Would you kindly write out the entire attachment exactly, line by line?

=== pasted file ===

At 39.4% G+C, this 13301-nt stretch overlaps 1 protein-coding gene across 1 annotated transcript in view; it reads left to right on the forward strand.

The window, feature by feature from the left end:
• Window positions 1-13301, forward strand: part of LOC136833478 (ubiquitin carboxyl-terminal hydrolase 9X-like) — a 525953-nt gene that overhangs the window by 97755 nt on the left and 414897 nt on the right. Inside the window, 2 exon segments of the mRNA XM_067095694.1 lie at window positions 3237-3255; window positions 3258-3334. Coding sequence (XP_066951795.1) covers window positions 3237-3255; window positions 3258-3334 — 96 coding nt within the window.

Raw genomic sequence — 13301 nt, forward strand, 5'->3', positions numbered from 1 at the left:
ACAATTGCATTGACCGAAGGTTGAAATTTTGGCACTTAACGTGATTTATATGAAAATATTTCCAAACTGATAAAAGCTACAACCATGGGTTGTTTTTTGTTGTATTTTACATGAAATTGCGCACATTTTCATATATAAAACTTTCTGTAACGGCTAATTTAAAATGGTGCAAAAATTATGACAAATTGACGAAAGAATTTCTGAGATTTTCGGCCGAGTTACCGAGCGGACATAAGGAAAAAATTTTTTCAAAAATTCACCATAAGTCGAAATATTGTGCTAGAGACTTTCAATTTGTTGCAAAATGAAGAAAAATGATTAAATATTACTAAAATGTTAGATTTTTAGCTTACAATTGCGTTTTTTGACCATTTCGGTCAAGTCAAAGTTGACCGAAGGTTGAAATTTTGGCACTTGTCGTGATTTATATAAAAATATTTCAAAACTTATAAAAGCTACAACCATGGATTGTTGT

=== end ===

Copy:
At 39.4% G+C, this 13301-nt stretch overlaps 1 protein-coding gene across 1 annotated transcript in view; it reads left to right on the forward strand.

The window, feature by feature from the left end:
• Window positions 1-13301, forward strand: part of LOC136833478 (ubiquitin carboxyl-terminal hydrolase 9X-like) — a 525953-nt gene that overhangs the window by 97755 nt on the left and 414897 nt on the right. Inside the window, 2 exon segments of the mRNA XM_067095694.1 lie at window positions 3237-3255; window positions 3258-3334. Coding sequence (XP_066951795.1) covers window positions 3237-3255; window positions 3258-3334 — 96 coding nt within the window.

Raw genomic sequence — 13301 nt, forward strand, 5'->3', positions numbered from 1 at the left:
ACAATTGCATTGACCGAAGGTTGAAATTTTGGCACTTAACGTGATTTATATGAAAATATTTCCAAACTGATAAAAGCTACAACCATGGGTTGTTTTTTGTTGTATTTTACATGAAATTGCGCACATTTTCATATATAAAACTTTCTGTAACGGCTAATTTAAAATGGTGCAAAAATTATGACAAATTGACGAAAGAATTTCTGAGATTTTCGGCCGAGTTACCGAGCGGACATAAGGAAAAAATTTTTTCAAAAATTCACCATAAGTCGAAATATTGTGCTAGAGACTTTCAATTTGTTGCAAAATGAAGAAAAATGATTAAATATTACTAAAATGTTAGATTTTTAGCTTACAATTGCGTTTTTTGACCATTTCGGTCAAGTCAAAGTTGACCGAAGGTTGAAATTTTGGCACTTGTCGTGATTTATATAAAAATATTTCAAAACTTATAAAAGCTACAACCATGGATTGTTGT